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PostPosted: Fri Aug 06, 2004 8:30 am
by Gu Rou Chen
Have any of you compiled or know of bibliographies of publications related to Taiji?

Just browsing through on-line databases, I see quite a bit of medical research on health benefits, although quite scattered.


PostPosted: Fri Aug 06, 2004 5:03 pm
by Michael
I have not, only the shelves of books over to my left.

I have just begun looking into medical research and what you say is very true. I have been trying to compile that information for a presentation and have been having a difficult time of it. Some of it is "buried" very, very, deep. And not having the ability to read "Chinese", I am at some what a disadvantage on this subject as so much more has been done in China.

If any of you have a list, or links pertaining to sound medical studys, I would be very much in your debt.

[This message has been edited by Michael (edited 08-07-2004).]

PostPosted: Sun Aug 08, 2004 2:31 am
by Louis Swaim
Greetings Jeff,

The most exhaustive bibliographies I've seen are in Douglas Wile's _Lost T'ai-chi Classics from the Late Ch'ing Dynasty_, and his later book, _T'ai Chi's Ancestors_. Both are particularly strong for their listings of Chinese books and wushu periodical articles. If you don't have either of these, maybe I could fax photocopies of the bibs to you?

Take care,

PostPosted: Tue Aug 10, 2004 7:11 am
by Gu Rou Chen
Thanks Louis,

I have them already. I was thinking of something more up to date and comprehensive.

I was thinking of a bibliography that might include articles like the one below. Have you seen this article?

Kinematic and electromyographic analysis of the push movement in Tai chi, S.P. Chan; T.C. Luk; Y. Hong, British Journal of Sports Medicine, August 2003, 37,4,p. 339.


PostPosted: Tue Aug 10, 2004 7:54 pm
by Kalamondin
Hi Jeff,

I found a page that has some short synopses of some older articles. I don't know if you'll find it helpful, but here it is:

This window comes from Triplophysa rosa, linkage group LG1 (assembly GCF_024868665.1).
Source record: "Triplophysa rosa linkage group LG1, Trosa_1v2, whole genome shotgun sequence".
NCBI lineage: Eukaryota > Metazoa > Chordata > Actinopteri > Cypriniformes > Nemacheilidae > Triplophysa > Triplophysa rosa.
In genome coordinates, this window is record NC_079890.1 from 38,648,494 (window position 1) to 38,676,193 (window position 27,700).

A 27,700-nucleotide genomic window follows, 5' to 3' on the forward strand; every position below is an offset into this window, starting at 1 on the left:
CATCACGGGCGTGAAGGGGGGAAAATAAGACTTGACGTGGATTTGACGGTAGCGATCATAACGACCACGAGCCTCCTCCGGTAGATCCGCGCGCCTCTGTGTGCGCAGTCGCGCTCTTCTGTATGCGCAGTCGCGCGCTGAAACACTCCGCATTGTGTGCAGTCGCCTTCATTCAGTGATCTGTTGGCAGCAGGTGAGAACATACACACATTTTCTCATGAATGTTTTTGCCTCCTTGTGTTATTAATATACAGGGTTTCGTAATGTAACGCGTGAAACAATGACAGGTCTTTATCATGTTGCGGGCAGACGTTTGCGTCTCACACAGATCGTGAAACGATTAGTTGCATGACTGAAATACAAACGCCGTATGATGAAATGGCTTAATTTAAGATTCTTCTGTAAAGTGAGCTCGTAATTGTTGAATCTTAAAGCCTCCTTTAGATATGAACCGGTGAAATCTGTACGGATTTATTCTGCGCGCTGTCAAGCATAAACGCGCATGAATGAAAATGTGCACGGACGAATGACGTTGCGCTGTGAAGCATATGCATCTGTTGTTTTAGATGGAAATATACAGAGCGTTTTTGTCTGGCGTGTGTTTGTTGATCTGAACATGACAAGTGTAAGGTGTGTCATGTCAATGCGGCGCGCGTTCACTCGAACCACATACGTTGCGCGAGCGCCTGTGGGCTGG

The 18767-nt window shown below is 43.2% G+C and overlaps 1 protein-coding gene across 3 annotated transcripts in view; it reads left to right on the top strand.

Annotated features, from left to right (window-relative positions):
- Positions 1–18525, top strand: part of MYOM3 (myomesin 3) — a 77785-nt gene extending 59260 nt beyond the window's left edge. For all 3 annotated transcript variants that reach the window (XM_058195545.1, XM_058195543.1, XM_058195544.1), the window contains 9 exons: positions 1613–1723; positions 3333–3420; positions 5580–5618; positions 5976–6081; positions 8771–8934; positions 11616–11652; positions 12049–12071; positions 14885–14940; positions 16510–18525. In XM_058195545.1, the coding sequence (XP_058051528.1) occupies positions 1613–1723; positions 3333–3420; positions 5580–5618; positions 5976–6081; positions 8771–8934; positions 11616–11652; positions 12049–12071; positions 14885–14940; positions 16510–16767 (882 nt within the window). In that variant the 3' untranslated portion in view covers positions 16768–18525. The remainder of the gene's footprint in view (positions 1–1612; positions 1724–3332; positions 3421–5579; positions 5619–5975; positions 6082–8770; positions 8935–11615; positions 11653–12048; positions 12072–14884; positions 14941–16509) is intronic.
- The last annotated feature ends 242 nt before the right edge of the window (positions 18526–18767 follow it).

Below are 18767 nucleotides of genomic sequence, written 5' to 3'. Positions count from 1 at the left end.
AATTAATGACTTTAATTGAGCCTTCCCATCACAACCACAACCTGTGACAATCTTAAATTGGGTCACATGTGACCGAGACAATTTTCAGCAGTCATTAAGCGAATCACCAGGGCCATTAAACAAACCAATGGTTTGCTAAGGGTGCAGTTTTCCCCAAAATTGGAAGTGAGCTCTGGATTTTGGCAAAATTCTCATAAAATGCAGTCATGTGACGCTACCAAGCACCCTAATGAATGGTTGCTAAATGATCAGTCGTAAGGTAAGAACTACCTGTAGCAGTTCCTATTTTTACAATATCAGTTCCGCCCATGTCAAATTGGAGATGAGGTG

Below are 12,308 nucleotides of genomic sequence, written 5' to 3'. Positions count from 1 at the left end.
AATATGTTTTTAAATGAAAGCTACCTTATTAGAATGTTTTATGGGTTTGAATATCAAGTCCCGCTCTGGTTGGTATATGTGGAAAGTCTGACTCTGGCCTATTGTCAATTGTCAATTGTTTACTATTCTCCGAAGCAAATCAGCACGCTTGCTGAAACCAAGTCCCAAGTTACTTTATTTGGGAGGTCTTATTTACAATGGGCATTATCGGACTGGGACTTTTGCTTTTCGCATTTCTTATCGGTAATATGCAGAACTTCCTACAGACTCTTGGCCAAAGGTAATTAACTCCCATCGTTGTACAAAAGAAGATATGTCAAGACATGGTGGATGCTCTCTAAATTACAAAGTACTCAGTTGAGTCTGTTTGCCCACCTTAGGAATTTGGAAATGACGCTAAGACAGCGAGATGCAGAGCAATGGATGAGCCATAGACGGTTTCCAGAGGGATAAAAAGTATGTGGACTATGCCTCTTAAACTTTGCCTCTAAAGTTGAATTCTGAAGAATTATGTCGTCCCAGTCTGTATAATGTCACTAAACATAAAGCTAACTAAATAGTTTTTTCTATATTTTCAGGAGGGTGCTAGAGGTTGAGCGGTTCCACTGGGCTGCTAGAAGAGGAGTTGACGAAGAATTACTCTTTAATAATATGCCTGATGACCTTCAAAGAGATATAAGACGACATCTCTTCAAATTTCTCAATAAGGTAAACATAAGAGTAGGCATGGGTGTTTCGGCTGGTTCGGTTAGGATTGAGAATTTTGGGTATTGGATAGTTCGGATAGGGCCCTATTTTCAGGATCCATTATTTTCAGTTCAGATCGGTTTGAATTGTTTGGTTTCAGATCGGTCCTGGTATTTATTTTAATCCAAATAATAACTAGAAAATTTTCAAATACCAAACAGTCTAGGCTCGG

Here's another link. Abstracts and a bibliograpy. Again, nothing more recent than 1999. There's probably some overlap:

Good luck,

[This message has been edited by Kalamondin (edited 08-10-2004).]

PostPosted: Wed Aug 11, 2004 1:08 am
by JerryKarin

By the way if you haven't done so, try entering Chinese names, phrases, terms, etc into google or altavista using your windows IME or by cutting and pasting from pages you've found already. It's amazing how much is out there.

[This message has been edited by JerryKarin (edited 08-10-2004).]

PostPosted: Wed Aug 11, 2004 1:27 am
by JerryKarin
Some nice pics of Wu Jianquan here:

link at bottom goes to next page

PostPosted: Wed Aug 11, 2004 1:39 am
by Louis Swaim
Greetings Jerry,

Wow! Not only are the photos nice, but they include the form instructions that accompanied the same photos in Wu Gongzao's book. They're very elegantly written, some in verse (lines of seven), although they've run the lines together on the website to save space. Nice stuff!

Take care,

PostPosted: Wed Aug 11, 2004 10:55 pm
by Audi
Greetings Jeff, Jerry, and Louis:

I happened briefly to peruse this site, which was indeed quite interesting. In looking at the materials about Yang Chengfu¡¯s form, I came upon two things that surprised me. One was the phrase Ò⺬¶¥¾¢ (Yi4 han2 ding3 jin(g)4). This seems like: ¡°The mind contains energy pushing to the top.¡± If this is correct, does this not shed light on Yang Chengfu¡¯s interpretation of Ì“ì`프Š(i.e., the first of the Ten Essentials)? At a minimum, it would seem that ¡°ding jin(g)¡± is being viewed as a noun phrase.

The second surprise I had was the character ±Á in the phrase À¿È¸Î²£¬Æä·¨ÓÐËÄ£ºÔ»±Á¡¢ÞÛ¡¢¼·¡¢°´. Is this character common for peng2? I thought this was normally written with the hand radical rather than the silk radical? Any ideas to explain this choice?

PostPosted: Thu Aug 12, 2004 1:46 am
by Louis Swaim
Greetings Audi,